One of the world's most complex shipwrecks: MV Rena – ecotoxicity, environmental recovery and mauri Event as iCalendar

(Science Event Tags, Biodiversity and Biosecurity, Biological Sciences, Chemical Sciences, Coastal and Marine Science, Environment, Marine Science, Seminars)

06 March 2017

1 - 2pm

Venue: Mac 1, Biology Building

Location: 5 Symonds Street, City Campus

Host: School of Biological Sciences

Cost: Free - all welcome

Contact info: Associate Professor Mike Taylor

Contact email: mw.taylor@auckland.ac.nz

One of the world's most complex shipwrecks: MV Rena – ecotoxicity, environmental recovery and mauri

Professor Chris Battershill, Environmental Research Institute and the Faculty of Science and Engineering, University of Waikato

On 5 October 2011, the container vessel MV Rena ran aground on Astrolabe Reef (also known as Otaiti), Bay of Plenty, at 2.20am. The ship was carrying 1368 containers, including 32 classified as being ‘dangerous goods’, and 1733 tonnes of heavy fuel oil. The public immediately asked: what is the likely environmental impact, and how long to recovery?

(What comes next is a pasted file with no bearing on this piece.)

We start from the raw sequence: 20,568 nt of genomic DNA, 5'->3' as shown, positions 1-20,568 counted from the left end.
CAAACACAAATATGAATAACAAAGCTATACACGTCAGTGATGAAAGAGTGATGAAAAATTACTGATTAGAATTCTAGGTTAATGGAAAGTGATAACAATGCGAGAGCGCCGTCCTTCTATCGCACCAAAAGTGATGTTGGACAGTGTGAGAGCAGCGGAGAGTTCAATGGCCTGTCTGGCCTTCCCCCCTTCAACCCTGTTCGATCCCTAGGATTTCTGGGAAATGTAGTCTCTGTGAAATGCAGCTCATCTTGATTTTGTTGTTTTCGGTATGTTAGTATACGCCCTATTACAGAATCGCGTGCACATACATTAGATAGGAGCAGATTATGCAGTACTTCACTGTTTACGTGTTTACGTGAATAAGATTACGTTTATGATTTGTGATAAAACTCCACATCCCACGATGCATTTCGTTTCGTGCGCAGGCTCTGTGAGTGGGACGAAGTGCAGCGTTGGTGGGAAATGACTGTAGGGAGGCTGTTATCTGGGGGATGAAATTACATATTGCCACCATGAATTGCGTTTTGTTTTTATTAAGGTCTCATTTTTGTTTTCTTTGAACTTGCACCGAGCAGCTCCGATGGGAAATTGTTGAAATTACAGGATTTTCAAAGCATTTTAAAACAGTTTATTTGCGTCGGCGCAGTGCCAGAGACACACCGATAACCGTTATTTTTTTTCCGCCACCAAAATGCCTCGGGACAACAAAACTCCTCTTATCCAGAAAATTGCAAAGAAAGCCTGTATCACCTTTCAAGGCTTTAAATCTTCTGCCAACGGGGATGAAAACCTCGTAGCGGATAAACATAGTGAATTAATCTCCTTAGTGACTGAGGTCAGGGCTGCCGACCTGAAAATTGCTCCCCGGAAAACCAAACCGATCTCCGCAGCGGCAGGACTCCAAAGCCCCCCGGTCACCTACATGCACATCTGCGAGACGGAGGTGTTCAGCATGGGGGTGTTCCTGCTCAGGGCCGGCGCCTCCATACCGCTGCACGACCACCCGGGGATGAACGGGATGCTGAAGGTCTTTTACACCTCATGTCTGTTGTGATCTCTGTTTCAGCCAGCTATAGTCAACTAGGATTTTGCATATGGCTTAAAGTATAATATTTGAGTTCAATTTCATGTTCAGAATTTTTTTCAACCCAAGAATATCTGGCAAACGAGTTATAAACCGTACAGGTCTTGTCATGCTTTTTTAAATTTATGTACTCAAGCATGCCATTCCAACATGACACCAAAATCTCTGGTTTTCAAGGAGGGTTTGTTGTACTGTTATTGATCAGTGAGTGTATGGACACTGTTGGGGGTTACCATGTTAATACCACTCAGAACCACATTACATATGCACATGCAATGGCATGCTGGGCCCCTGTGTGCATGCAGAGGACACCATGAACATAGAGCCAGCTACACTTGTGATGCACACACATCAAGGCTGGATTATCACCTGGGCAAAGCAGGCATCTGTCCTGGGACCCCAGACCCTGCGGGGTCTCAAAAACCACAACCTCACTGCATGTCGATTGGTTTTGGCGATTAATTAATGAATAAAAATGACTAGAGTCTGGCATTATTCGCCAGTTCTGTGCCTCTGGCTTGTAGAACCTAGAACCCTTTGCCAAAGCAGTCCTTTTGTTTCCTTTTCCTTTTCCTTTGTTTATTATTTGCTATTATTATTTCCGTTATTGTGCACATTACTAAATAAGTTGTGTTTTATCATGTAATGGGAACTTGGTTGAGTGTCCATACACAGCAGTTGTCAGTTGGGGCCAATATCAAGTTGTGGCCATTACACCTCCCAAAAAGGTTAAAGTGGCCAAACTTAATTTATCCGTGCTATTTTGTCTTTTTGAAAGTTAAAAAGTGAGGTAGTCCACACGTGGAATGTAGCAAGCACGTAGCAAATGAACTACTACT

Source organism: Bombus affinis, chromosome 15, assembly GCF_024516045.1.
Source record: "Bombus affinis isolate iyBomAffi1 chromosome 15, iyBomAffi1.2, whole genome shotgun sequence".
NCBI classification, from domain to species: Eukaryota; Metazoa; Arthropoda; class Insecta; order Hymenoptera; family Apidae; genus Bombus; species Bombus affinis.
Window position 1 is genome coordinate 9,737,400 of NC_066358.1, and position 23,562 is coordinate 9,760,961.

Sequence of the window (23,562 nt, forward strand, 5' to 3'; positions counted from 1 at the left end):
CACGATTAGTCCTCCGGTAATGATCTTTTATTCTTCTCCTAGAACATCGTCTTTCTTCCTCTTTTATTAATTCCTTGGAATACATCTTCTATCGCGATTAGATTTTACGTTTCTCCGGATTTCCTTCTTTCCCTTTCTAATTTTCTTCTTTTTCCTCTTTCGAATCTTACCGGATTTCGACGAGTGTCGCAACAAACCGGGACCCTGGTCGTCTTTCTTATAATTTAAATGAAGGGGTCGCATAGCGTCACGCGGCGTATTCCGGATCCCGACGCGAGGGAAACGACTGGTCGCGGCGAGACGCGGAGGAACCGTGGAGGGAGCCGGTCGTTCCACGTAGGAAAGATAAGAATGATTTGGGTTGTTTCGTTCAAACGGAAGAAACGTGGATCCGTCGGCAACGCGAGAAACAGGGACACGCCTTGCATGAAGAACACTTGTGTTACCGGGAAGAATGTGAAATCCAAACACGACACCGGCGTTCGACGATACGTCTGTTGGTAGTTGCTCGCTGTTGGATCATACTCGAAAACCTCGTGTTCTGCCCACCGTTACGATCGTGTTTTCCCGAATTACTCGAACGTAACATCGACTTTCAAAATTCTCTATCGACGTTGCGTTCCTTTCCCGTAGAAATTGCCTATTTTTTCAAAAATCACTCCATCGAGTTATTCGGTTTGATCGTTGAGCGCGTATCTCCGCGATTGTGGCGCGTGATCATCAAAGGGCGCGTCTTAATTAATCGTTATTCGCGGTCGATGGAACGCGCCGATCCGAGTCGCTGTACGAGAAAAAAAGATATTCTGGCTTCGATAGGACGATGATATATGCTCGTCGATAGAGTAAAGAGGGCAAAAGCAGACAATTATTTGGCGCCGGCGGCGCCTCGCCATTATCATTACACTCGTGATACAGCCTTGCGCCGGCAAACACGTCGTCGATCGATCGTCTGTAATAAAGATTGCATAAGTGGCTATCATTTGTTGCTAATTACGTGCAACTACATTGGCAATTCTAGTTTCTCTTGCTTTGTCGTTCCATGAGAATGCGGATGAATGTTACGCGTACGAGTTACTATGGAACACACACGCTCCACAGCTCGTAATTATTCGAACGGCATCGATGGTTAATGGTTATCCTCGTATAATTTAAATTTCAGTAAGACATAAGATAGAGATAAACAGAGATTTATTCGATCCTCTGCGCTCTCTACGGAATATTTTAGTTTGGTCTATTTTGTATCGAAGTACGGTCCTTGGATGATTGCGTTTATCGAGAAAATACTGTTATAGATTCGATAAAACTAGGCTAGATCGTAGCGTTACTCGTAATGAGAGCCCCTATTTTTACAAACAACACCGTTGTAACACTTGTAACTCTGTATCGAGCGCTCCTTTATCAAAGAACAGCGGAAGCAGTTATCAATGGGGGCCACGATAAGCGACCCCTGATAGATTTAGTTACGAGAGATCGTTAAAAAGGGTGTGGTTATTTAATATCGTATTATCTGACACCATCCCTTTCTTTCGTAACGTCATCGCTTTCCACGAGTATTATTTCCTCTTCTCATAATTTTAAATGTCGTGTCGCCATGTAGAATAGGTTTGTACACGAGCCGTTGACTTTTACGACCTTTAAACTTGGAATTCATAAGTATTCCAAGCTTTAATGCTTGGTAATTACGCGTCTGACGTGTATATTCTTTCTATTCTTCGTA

The ship salvage operation is now the second most expensive in history. The scientific response was to a complex pollution event: mixtures of contaminants; close proximity to a ‘pristine’ coast; deep exposed oceanic conditions; interacting elements of ecological, commercial and cultural concern.

Professor Chris Battershill of the Environmental Research Institute and the Faculty of Science and Engineering at the University of Waikato will describe the impact of the Rena pollution on the coastal environment. In particular, he will refer to in situ research that was needed in response to a dearth of information on the likely toxicity of oil and inorganic contaminants.

Professor Battershill will also discuss the Rena Legacy in terms of advances to the ecological understanding of major marine pollution events, the social context and importantly, the mauri of the Moana a Toi.